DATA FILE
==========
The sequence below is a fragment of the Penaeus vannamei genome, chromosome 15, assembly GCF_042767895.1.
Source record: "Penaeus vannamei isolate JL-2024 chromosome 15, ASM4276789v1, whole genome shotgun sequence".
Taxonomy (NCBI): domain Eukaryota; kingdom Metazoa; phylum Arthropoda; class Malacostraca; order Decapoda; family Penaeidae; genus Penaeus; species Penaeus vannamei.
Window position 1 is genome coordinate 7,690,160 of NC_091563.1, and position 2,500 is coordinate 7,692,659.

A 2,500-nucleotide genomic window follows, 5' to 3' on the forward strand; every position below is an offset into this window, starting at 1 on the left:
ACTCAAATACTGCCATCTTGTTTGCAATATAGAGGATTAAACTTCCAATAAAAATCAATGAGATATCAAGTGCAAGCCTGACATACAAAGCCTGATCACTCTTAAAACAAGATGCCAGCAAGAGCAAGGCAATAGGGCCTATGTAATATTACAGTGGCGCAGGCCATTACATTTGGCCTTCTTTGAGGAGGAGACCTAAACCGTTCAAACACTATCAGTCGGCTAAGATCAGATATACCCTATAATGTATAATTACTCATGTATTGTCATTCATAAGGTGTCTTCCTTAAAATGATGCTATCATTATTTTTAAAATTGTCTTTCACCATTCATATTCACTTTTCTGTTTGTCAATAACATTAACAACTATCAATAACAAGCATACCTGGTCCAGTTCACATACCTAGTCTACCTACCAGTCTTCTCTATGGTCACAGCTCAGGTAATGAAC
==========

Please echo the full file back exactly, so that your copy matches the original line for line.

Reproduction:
The sequence below is a fragment of the Penaeus vannamei genome, chromosome 15, assembly GCF_042767895.1.
Source record: "Penaeus vannamei isolate JL-2024 chromosome 15, ASM4276789v1, whole genome shotgun sequence".
Taxonomy (NCBI): domain Eukaryota; kingdom Metazoa; phylum Arthropoda; class Malacostraca; order Decapoda; family Penaeidae; genus Penaeus; species Penaeus vannamei.
Window position 1 is genome coordinate 7,690,160 of NC_091563.1, and position 2,500 is coordinate 7,692,659.

A 2,500-nucleotide genomic window follows, 5' to 3' on the forward strand; every position below is an offset into this window, starting at 1 on the left:
ACTCAAATACTGCCATCTTGTTTGCAATATAGAGGATTAAACTTCCAATAAAAATCAATGAGATATCAAGTGCAAGCCTGACATACAAAGCCTGATCACTCTTAAAACAAGATGCCAGCAAGAGCAAGGCAATAGGGCCTATGTAATATTACAGTGGCGCAGGCCATTACATTTGGCCTTCTTTGAGGAGGAGACCTAAACCGTTCAAACACTATCAGTCGGCTAAGATCAGATATACCCTATAATGTATAATTACTCATGTATTGTCATTCATAAGGTGTCTTCCTTAAAATGATGCTATCATTATTTTTAAAATTGTCTTTCACCATTCATATTCACTTTTCTGTTTGTCAATAACATTAACAACTATCAATAACAAGCATACCTGGTCCAGTTCACATACCTAGTCTACCTACCAGTCTTCTCTATGGTCACAGCTCAGGTAATGAAC